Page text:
Skip to content
Join our Newsletter

A Vancouver funeral director shares what makes the job 'absolutely amazing'

"Loss is a very destabilizing event...You can provide families a level of stability and make a real impact on how they feel."
Funeral directors help the deceased's families to organize a meaningful service. Ryan Crean, whose family has operated Vancouver's Kearney Funeral Services since 1908, shares what it takes to take the job.

There is always that one stranger at the funeral service who is neither a family member nor a close friend, but they know everything about the deceased. 

They can be unobtrusive but always appear when needed. 

They are serious and sympathetic, but they are also compassionate, caring, and considerate. 

They might not know the departed, but they celebrate the life that the deceased once lived.

This person is known as the funeral director — the omnipresent support for people who are grieving.

What does a funeral director do? 

A funeral director’s job begins with the ring of a phone call from the deceased family.

“They sit on the phone 24/7 and answer the calls,” Chief Executive Officer of Kearney Funeral Services Ryan Crean says. “A lot of times, when people are dealing with loss, they want to talk to a live person and have them answer any questions."

After the death of a loved one, a lot of responsibilities suddenly fall on the lap of the deceased’s family — ranging from searching for a suitable resting place, to finding the perfect casket, to organizing a dignified ceremony. These are all tasks that need to be done in moments of distress. That’s why the role of the funeral director is significant because they will become someone the mourning family can depend on. 

“Loss is a very destabilizing event. It feels chaotic. It feels like the world is crumbling down. And there’s a lack of control that comes along with that,” Crean, who works at one of the oldest funeral homes in British Columbia, remarks. “I think that as a funeral director, you can provide families a level of stability and make a real impact on how they feel at the time,” he adds. 

Funeral directors are “jacks-of-all-trades”

There are funeral homes that specialize in one kind of ceremony, serving a certain community. However, more often than not, funeral directors are “jack-of-all-trades” — serving families from various cultures and different religions.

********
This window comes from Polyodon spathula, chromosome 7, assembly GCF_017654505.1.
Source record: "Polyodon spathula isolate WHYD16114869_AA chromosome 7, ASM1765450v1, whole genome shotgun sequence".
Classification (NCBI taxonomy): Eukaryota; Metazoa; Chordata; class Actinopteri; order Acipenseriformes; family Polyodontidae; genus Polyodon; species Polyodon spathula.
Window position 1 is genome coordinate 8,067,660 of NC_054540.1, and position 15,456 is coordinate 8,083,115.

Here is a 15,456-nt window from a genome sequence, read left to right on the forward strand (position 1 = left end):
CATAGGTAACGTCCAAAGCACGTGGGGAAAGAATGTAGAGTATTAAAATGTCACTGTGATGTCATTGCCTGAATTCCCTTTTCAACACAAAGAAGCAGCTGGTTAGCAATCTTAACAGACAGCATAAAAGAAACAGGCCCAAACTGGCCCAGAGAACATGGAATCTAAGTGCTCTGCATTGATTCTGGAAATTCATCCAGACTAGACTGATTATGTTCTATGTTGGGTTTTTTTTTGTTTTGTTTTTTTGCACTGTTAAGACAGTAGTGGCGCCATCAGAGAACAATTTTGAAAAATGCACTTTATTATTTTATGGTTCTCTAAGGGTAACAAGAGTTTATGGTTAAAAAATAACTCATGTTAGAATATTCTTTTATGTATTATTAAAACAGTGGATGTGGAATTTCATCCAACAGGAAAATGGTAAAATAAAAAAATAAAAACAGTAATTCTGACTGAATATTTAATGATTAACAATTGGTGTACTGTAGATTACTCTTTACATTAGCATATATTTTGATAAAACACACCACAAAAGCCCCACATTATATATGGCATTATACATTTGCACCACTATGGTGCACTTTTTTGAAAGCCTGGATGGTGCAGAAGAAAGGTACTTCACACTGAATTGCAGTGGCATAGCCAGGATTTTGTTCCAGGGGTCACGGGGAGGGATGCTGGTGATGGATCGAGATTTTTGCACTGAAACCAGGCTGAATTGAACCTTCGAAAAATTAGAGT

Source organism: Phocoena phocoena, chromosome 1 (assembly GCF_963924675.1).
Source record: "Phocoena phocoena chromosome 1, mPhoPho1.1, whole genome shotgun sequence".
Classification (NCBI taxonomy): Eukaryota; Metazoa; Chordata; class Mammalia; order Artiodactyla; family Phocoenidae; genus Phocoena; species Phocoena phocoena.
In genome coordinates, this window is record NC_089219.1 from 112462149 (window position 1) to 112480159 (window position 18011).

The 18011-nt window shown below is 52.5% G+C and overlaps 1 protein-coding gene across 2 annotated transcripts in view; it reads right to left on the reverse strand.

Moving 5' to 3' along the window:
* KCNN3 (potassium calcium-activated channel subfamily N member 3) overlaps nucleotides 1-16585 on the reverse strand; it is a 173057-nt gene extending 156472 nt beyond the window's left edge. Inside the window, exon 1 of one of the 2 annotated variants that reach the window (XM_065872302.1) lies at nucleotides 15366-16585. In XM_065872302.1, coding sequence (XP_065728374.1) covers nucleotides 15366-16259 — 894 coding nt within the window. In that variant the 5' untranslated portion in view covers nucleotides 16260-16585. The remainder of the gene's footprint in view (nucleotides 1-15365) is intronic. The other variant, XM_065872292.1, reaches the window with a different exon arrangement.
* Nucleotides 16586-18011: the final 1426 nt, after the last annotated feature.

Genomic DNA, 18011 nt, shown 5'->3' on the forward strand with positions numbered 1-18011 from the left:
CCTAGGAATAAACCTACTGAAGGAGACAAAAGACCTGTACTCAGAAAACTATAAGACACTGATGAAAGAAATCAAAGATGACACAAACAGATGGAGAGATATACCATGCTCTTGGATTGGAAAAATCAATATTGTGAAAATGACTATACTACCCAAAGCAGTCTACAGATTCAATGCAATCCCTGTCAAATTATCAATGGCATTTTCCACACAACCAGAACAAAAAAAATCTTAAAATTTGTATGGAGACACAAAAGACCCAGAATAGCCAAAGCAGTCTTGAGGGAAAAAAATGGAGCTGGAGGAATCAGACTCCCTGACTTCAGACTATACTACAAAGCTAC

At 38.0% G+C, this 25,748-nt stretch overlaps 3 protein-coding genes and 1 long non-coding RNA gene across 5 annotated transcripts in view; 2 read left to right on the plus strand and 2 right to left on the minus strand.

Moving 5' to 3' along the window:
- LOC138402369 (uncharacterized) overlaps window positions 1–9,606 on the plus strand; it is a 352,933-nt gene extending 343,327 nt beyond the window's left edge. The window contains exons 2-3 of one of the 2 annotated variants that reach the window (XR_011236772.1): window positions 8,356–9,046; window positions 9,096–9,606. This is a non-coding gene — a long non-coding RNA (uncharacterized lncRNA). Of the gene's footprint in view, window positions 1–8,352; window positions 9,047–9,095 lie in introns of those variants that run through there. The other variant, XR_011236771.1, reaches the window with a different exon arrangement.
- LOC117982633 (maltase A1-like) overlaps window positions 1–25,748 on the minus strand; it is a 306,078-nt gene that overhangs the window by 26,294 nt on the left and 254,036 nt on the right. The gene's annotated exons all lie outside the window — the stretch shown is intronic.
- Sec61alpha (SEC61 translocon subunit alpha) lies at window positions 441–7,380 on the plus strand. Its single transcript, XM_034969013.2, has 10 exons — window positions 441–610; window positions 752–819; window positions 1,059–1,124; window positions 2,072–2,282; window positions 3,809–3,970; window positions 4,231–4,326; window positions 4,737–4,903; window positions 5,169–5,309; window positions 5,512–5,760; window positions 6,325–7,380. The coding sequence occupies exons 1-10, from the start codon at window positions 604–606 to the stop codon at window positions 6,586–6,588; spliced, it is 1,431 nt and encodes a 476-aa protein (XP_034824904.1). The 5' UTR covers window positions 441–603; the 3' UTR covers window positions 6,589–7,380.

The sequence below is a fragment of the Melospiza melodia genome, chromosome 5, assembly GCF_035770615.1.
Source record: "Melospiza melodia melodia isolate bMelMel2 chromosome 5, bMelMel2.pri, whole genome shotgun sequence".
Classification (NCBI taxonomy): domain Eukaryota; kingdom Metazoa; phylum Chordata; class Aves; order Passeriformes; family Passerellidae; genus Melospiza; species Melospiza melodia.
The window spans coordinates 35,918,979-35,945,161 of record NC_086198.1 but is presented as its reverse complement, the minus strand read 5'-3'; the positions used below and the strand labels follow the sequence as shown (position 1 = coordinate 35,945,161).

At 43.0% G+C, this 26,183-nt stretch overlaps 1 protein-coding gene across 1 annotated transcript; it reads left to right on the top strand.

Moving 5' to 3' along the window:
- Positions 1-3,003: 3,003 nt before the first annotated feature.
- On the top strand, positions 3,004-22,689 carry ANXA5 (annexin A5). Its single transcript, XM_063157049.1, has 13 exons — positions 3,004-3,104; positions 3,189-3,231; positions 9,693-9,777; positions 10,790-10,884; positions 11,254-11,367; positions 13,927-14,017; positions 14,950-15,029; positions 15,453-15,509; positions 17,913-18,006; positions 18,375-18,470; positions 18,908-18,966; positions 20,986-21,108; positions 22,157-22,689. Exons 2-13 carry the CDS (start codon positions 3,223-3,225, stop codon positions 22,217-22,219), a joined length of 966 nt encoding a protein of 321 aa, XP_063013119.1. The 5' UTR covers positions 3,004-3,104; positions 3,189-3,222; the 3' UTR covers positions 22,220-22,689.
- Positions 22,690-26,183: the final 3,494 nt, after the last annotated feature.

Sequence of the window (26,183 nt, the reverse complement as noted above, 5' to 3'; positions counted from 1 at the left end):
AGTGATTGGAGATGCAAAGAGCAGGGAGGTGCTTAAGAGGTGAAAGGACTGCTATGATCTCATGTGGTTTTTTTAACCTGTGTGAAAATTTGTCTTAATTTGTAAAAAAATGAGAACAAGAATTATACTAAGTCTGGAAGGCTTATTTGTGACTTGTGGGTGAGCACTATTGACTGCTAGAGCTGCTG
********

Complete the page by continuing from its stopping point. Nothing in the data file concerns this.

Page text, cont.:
“A really good director will help the family to plan a service that’s going to be meaningful to them and the family is going to remember it for the rest of their lives,” Crean points out. “When someone that you really care about dies, you really only have one opportunity to say goodbye, and the ceremony really makes a big difference,” he says. 

Each family the funeral director serves is unique, making it necessary for a director to possess a distinct blend of compassion, organizational prowess, and resilience to serve people of diverse faiths, cultures and circumstances. 

A director must be skilled in handling sensitive conversations and situations respectfully while being able to navigate the emotional toll of dealing daily with grief and loss.

Kearney Funeral Services has been serving grieving families in British Columbia for over a century. Photo: Prisca Tang

Why would someone become a funeral director? 

As you can already imagine, constantly dealing with grief can be emotionally and mentally challenging. Then why would anyone want to be working with the dead? 

Being a funeral director is an “absolutely amazing” job, says Crean.

Crean has been a licensed funeral director for more than 15 years and his family has been working in the industry for over a century. Kearney first opened for business in Vancouver in 1908. 

“I think the ability to profoundly impact people's lives on a daily basis and to help people at a very difficult time, sometimes the most difficult time in the world, is incredibly rewarding,” he says. 

Crean also mentions that people who have experience with funeral directors making significant differences in their lives are usually more likely to be attracted to working in funeral services. 

How to become a funeral director? 

Funeral directors are trained workers, as they need to go to school for two years to learn about the technical aspects of the role and be in an apprenticeship in a funeral home. 

According to Work BC, completion of a one- to two-year college program and a 12- to 20-month practical apprenticeship program during or following the educational program is usually required for funeral directors. The pay range for a fully licensed Funeral Director in British Columbia runs between $57,000 to $67,000.

However, despite the work security that the position brings, it is still difficult for funeral homes to recruit directors. 

“I think education is generally the barrier to entry for the position because they are skilled,” Crean observes. “The barrier makes finding a licensed funeral director or an embalmer a little bit more challenging,” he adds. 

Crean also says that the industry currently welcomes people who care about looking after others and want to serve others.